Nicolas de Staël was born in 1914 into the military aristocracy of St. Petersburg. To escape the revolution, the family emigrated to Poland, and from here, on the death of his parents, the young Nicolas was sent to live with a Russian family in Brussels. Ten years later he studied at the Brussels Académie Royale des Beaux-Arts, traveled through Europe and north Africa, and met his first life-partner, Jeannine Guillou. Between 1939 and 1941 de Staël served in the French Foreign Legion, returning first to Nice and then Paris, where he lived with Jeannine in great poverty. He had exhibitions in 1944 and 1945, but success came too late for Jeannine, who died of illnesses resulting from malnutrition in 1946.
De Staël then met and married Françoise Chapouton, and from 1947 began to attract attention, first in Paris and then New York and London. The New York dealer Paul Rosenberg gave de Staël an exclusive contract in 1953, making the artist a commercial and critical success. Prices were raised and more paintings requested even as de Stael himself withdrew into insomnia, self-doubt and depression. He now had four children and an international reputation, but in the autumn of 1954 moved with his family to Antibes, seeking rest and reflection. On March 16, 1955, following a meeting with a disparaging art-critic, he leapt to his death from his eleventh story studio terrace.
Les Musiciens 1952. Oil on Canvas 160 cm. x 113 cm. Private Collection.
De Staël's earlier work was derivative or to be more charitable was influenced by Cézanne, Matisse, Picasso, Braque, Léger and Soutine, as was the work of many modern painters. The early pieces were competent, sensitive and interesting, but gave little hint of what was to come. From 1940 de Staël moved towards abstraction, producing a thousand works over the next fifteen years, though again these earlier works that hang in national art galleries are generally included because of the name rather than their intrinsic qualities. It was only in the late 40s that de Staël began producing his celebrated work, first abstract or semi-abstract impasto compositions in muted colors, and then the bright, fluid lyrical pieces that became instantly collectable.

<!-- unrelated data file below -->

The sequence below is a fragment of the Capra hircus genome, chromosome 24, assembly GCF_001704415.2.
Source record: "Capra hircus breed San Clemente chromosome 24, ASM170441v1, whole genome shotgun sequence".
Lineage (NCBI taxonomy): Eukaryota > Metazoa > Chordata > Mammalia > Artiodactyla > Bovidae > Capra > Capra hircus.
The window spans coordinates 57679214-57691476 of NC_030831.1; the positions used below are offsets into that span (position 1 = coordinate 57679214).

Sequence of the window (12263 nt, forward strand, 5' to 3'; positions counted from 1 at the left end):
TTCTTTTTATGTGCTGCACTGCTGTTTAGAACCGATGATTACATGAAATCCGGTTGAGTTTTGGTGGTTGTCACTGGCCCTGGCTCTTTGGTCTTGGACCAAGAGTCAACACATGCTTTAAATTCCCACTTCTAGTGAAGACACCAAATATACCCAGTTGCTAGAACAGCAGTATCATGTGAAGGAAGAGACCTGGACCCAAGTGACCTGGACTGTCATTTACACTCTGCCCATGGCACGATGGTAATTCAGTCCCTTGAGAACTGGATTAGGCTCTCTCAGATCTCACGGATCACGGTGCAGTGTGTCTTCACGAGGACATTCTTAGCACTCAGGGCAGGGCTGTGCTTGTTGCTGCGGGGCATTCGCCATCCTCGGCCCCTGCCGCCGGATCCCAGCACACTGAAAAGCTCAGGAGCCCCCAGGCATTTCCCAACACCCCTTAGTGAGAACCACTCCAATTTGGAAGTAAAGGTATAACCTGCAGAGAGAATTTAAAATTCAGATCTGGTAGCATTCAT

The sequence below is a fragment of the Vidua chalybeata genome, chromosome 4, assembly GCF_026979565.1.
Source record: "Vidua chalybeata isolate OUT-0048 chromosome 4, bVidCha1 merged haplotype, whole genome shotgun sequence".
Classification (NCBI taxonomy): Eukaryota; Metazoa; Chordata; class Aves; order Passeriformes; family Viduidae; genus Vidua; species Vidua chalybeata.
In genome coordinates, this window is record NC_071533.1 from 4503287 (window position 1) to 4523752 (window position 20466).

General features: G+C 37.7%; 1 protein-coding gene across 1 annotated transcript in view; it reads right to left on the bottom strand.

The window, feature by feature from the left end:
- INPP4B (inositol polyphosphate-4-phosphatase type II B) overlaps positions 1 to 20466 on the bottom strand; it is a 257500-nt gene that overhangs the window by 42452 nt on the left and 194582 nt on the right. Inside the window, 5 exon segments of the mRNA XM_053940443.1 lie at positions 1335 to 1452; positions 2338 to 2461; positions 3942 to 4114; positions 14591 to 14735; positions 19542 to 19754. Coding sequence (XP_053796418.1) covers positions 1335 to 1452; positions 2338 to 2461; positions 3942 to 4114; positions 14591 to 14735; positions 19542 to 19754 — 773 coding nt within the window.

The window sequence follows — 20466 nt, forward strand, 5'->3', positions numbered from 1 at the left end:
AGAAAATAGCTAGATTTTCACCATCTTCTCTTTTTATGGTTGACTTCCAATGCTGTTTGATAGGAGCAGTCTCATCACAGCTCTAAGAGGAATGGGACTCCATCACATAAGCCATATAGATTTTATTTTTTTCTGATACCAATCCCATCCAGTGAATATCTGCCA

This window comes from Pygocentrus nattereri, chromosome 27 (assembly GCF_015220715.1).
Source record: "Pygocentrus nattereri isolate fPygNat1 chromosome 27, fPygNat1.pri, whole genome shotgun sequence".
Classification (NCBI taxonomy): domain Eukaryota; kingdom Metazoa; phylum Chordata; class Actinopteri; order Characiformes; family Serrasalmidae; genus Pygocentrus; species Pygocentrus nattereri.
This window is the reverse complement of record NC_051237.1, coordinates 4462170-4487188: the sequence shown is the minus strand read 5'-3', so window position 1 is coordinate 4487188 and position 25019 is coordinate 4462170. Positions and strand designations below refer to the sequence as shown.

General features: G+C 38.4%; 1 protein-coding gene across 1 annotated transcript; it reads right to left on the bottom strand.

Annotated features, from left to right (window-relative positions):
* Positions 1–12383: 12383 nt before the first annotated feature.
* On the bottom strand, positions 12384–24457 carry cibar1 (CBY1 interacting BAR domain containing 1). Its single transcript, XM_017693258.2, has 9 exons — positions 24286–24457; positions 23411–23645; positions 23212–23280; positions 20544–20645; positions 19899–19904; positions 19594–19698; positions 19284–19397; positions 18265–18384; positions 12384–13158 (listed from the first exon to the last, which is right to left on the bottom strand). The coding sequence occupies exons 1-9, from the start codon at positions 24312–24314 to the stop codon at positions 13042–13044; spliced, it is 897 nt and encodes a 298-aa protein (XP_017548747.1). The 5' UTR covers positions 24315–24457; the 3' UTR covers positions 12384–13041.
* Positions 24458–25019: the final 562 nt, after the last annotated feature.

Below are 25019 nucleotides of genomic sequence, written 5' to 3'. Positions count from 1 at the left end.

The musicians is a late work in de Staël's impasto style. The figures have been reduced to blocks and integrated with a background of four vertical strips. The edges are slightly off the vertical, and this feature, coupled with ragged edges and color variations produced by the palette knife, create movement, which is here a vibrant staccato rhythm. Such features by themselves would not produce satisfying work, but the slabs of colors are extremely pleasing in themselves, showing subtle modulation, variety and an intrinsic feel for balance. Move one of them a little, and the effect is spoiled.
Agrigente 1953. Oil on Canvas. 73 cm. x 100 cm. Kunsthaus Zurich
The canvas is one of a series painted in Sicily during the summer of 1953. The pieces vary from this simple work where the hot Mediterranean sun has bleached out hues to very brightly colored works, but all attempt to express landscapes in simple geometric shapes in this painting by blocks, in others an assembly of triangles that taper to a vanishing point. De Staël's concern was light: the sky (here unbearably bright and so painted black), and the glare and shimmer from objects in the fierce Mediterranean sun (road and buildings). More exactly, De Staël's concern was the effect of the light on him, the painter, who had to find painterly equivalents to his 'impressions before nature' (as Cézanne put it).
The task is an exceptionally difficult one, as there are no external features to be rendered in any facsimile of nature, but each work has to be created afresh, as an expression through purely painterly means of the overall visual impact. De Staël did make drawings and studies, but in these paintings seems to have painted direct from nature, and it is a tribute to his powers that so many were successful.
De Staël was prolific towards the end, perhaps too prolific, as the overwork contributed to his suicide, but the result was an inspiration to the American abstract expressionists that came afterwards to dominate the art scene, though in these artists there are no figurative allusions and whatever emotion exists is created in and by the very action of painting.
1. 'Nicolas de Staël'. Wikipedia. Extended article with notes, references and links.
2. 'The composition of a picture to and around Nicolas de Staël Beyond the finity' by François Murez. Secret geometry of de Stael's 'Le Concert'. Somewhat oversimple.
3. 'Nicolas de Staël, peintre, éléments de biographie et quelques œuvres'. Le Monde Blog. July 2010. Biography and illustrations showing de Stael's breadth of styles.
4. 'Nicolas de Staël'. Art Online. Extensive list on online museums/art galleries where de Staël's paintings can be seen.
5. 'Nicholas de staël: paintings 1950-1955' by Michael Klein. 1997. ArtNet.
6.'Nicolas de Stael (Masters and movements)' by Douglas Cooper. Norton 1961. A handsomely-illustrated study by a noted art critic.
7. 'Nicolas de Staël 'by Nathalia Brodskaya. Google Books. (Parkstone International, 2008). Detailed analysis (in French) of some celebrated canvases.
8. 'Nicolas de Staël' by Dennis Sutton. Grove Press. 1960. Straight-forward monograph with color and b&w illustrations.